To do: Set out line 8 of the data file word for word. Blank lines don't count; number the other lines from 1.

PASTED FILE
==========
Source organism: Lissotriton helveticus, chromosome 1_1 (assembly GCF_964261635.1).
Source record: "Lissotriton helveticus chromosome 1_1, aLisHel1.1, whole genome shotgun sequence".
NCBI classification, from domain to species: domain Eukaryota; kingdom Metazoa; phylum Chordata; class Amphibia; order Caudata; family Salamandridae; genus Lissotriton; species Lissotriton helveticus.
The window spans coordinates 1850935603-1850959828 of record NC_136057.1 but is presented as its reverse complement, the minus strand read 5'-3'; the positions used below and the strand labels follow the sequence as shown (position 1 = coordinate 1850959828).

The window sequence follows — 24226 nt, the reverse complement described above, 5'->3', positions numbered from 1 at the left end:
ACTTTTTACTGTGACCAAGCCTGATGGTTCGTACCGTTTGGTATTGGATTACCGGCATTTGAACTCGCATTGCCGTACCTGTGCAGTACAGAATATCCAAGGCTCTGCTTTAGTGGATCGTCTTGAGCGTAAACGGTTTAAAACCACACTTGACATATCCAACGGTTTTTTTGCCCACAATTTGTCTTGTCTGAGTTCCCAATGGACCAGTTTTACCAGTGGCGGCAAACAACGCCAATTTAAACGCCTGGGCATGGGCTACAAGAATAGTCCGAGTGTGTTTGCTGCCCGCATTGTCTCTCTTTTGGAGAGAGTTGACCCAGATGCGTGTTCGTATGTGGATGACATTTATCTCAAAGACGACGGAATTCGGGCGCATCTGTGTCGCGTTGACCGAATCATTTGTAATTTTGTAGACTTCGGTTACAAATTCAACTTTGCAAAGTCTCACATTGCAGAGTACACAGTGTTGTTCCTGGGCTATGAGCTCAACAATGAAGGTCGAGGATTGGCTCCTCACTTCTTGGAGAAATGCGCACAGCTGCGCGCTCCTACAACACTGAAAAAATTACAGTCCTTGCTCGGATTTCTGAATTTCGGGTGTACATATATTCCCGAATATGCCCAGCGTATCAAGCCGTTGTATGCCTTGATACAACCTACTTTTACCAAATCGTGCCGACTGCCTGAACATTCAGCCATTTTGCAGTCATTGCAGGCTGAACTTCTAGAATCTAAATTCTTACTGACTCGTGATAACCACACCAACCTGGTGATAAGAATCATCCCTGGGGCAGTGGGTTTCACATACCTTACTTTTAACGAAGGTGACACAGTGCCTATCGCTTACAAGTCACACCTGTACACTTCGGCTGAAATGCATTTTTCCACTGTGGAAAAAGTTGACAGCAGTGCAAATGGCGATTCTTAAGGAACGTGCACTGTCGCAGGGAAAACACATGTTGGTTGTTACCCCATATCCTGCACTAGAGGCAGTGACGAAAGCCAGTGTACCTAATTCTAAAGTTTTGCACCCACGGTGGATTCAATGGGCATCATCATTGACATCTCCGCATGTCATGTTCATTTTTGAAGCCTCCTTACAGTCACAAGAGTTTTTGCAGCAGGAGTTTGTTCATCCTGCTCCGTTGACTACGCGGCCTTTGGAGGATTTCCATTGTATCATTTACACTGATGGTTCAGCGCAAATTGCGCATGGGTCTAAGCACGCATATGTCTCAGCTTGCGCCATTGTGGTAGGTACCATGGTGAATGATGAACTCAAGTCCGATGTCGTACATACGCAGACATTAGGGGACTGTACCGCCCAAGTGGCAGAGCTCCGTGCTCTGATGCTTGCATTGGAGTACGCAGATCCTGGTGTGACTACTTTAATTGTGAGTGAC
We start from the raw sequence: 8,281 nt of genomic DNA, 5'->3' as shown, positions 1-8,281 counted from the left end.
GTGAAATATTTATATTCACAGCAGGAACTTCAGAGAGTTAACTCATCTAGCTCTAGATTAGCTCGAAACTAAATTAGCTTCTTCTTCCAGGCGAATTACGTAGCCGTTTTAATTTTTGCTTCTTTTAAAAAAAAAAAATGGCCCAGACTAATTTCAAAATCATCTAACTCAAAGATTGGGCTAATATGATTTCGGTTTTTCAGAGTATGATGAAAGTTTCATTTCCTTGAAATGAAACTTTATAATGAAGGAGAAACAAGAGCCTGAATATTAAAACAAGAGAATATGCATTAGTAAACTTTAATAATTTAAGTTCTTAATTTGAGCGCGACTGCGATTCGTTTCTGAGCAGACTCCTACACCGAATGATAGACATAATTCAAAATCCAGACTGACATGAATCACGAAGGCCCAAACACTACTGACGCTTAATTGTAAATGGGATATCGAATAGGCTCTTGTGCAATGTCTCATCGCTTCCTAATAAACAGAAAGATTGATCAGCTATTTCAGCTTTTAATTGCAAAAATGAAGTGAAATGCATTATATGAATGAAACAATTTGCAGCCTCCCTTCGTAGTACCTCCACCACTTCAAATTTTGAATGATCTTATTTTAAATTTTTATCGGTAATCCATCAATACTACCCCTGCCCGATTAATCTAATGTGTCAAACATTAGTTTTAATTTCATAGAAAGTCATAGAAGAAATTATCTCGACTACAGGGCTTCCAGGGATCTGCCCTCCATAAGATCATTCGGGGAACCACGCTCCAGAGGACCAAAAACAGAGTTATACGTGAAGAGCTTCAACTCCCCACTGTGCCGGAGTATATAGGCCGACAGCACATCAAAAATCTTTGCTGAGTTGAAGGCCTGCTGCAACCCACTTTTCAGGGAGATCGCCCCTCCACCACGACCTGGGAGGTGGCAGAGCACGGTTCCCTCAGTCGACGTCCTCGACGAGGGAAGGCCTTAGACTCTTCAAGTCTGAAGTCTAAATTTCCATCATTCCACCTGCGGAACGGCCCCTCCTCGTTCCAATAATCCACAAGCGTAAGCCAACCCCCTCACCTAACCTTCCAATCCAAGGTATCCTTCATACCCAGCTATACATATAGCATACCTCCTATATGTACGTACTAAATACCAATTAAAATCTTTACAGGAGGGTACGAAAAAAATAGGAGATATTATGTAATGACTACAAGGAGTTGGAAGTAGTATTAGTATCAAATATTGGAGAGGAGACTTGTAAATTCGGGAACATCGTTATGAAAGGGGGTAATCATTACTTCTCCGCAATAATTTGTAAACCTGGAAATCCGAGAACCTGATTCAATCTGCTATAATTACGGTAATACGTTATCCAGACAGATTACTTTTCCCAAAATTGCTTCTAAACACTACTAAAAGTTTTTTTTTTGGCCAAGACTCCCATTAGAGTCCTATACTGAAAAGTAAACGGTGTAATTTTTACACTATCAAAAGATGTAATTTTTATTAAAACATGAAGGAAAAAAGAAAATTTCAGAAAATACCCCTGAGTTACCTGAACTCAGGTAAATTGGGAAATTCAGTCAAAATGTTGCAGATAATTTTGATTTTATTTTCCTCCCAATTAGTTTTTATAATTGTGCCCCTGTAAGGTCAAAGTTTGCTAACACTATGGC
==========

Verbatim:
GTGAAATATTTATATTCACAGCAGGAACTTCAGAGAGTTAACTCATCTAGCTCTAGATTAGCTCGAAACTAAATTAGCTTCTTCTTCCAGGCGAATTACGTAGCCGTTTTAATTTTTGCTTCTTTTAAAAAAAAAAAATGGCCCAGACTAATTTCAAAATCATCTAACTCAAAGATTGGGCTAATATGATTTCGGTTTTTCAGAGTATGATGAAAGTTTCATTTCCTTGAAATGAAACTTTATAATGAAGGAGAAACAAGAGCCTGAATATTAAAACAAGAGAATATGCATTAGTAAACTTTAATAATTTAAGTTCTTAATTTGAGCGCGACTGCGATTCGTTTCTGAGCAGACTCCTACACCGAATGATAGACATAATTCAAAATCCAGACTGACATGAATCACGAAGGCCCAAACACTACTGACGCTTAATTGTAAATGGGATATCGAATAGGCTCTTGTGCAATGTCTCATCGCTTCCTAATAAACAGAAAGATTGATCAGCTATTTCAGCTTTTAATTGCAAAAATGAAGTGAAATGCATTATATGAATGAAACAATTTGCAGCCTCCCTTCGTAGTACCTCCACCACTTCAAATTTTGAATGATCTTATTTTAAATTTTTATCGGTAATCCATCAATACTACCCCTGCCCGATTAATCTAATGTGTCAAACATTAGTTTTAATTTCATAGAAAGTCATAGAAGAAATTATCTCGACTACAGGGCTTCCAGGGATCTGCCCTCCATAAGATCATTCGGGGAACCACGCTCCAGAGGACCAAAAACAGAGTTATACGTGAAGAGCTTCAACTCCCCACTGTGCCGGAGTATATAGGCCGACAGCACATCAAAAATCTTTGCTGAGTTGAAGGCCTGCTGCAACCCACTTTTCAGGGAGATCGCCCCTCCACCACGACCTGGGAGGTGGCAGAGCACGGTTCCCTCAGTCGACGTCCTCGACGAGGGAAGGCCTTAGACTCTTCAAGTCTGAAGTCTAAATTTCCATCATTCCACCTGCGGAACGGCCCCTCCTCGTTCCAATAATCCACAAGCGTAAGCCAACCCCCTCACCTAACCTTCCAATCCAAGGTATCCTTCATACCCAGCTATACATATAGCATACCTCCTATATGTACGTACTAAATACCAATTAAAATCTTTACAGGAGGGTACGAAAAAAATAGGAGATATTATGTAATGACTACAAGGAGTTGGAAGTAGTATTAGTATCAAATATTGGAGAGGAGACTTGTAAATTCGGGAACATCGTTATGAAAGGGGGTAATCATTACTTCTCCGCAATAATTTGTAAACCTGGAAATCCGAGAACCTGATTCAATCTGCTATAATTACGGTAATACGTTATCCAGACAGATTACTTTTCCCAAAATTGCTTCTAAACACTACTAAAAGTTTTTTTTTTGGCCAAGACTCCCATTAGAGTCCTATACTGAAAAGTAAACGGTGTAATTTTTACACTATCAAAAGATGTAATTTTTATTAAAACATGAAGGAAAAAAGAAAATTTCAGAAAATACCCCTGAGTTACCTGAACTCAGGTAAATTGGGAAATTCAGTCAAAATGTTGCAGATAATTTTGATTTTATTTTCCTCCCAATTAGTTTTTATAATTGTGCCCCTGTAAGGTCAAAGTTTGCTAACACTATGGC